In a recent court case, the Tate Modern gallery has won a privacy and nuisance case brought by various owners of high value neighbouring flats worth around £4 million each.

The Tate Modern features a top floor terrace which offers spectacular 360 degree views over London. Each year, more than half a million visitors make use of the Tate’s terrace as they look out over London. However, owners of the neighbouring premium Neo Bankside development flats complained that visitors would peer into their flats and thereby breach their privacy and cause them nuisance. Indeed, they complained of almost constant surveillance. They therefore brought a claim against the Tate Modern alleging their rights to privacy were being breached under nuisance and human rights laws.

This contention was rejected by the court. The court agreed that visitors to the terrace had been interested in looking at the interiors of the flats whose owners had brought the claim. But the court adopted a pragmatic view in deciding that the residents had created their own particular sensitivity by acquiring flats with what were extensive floor to ceiling windows in the first place. The court held that although the flats were impressive, the advantage of having extensive glass views comes at a price in terms of privacy and they could have taken remedial measures (rather than the Tate), including installing net curtains or lowering their solar blinds, to keep prying eyes away.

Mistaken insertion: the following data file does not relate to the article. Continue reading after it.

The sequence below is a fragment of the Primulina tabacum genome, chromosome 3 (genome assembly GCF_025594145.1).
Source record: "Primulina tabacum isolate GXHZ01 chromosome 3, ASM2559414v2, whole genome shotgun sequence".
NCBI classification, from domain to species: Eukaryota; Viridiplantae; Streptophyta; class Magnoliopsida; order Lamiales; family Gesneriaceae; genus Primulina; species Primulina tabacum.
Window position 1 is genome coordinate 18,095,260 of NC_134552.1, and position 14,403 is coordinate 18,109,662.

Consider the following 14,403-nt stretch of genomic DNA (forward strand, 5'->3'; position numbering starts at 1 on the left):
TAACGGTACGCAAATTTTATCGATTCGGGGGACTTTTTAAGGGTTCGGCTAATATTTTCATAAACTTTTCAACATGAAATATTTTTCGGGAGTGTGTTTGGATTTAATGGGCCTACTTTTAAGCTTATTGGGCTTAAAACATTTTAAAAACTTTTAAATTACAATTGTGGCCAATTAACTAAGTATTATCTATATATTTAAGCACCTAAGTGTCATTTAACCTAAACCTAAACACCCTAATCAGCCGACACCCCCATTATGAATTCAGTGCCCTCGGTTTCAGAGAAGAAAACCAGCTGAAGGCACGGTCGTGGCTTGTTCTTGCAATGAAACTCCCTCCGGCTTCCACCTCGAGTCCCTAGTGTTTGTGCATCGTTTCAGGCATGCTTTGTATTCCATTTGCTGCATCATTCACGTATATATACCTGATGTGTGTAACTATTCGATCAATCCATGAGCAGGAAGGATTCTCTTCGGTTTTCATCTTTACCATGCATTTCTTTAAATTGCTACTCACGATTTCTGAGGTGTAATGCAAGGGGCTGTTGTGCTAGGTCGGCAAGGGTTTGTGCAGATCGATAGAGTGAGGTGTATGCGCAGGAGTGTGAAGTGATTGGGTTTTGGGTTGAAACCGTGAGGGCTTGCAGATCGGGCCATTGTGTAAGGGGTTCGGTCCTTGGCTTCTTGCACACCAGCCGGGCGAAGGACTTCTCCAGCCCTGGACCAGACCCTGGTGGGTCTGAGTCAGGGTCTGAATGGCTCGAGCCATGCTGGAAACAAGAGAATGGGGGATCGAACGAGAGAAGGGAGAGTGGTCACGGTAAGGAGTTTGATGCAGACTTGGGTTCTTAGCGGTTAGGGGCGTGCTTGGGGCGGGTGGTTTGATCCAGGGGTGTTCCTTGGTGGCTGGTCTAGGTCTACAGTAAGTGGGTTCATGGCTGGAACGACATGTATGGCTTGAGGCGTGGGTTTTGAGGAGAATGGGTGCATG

Moreover, the residents had started using a particular area as living accommodation which was originally conceived by the developers as being some kind of indoor balcony. In effect, the court found that the residents had therefore created their own additional sensitivity in this regard for which the Tate could not be held responsible.

In recent times, the Tate Modern had in fact slightly reduced the amount of time people could use the viewing terrace and as a result of the recent court judgement the viewing terrace will now remain open. The residents are considering pursuing an appeal but this appears to be difficult given that the court has clearly looked at the property owners rights of privacy and judged that any breach of privacy and nuisance is insufficient to force Tate Modern to close its popular and scenic terrace.

If you wish to discuss this topic further or have any other questions, please contact Shams Rahman or any member of the Edwin Coe Property Litigation team.

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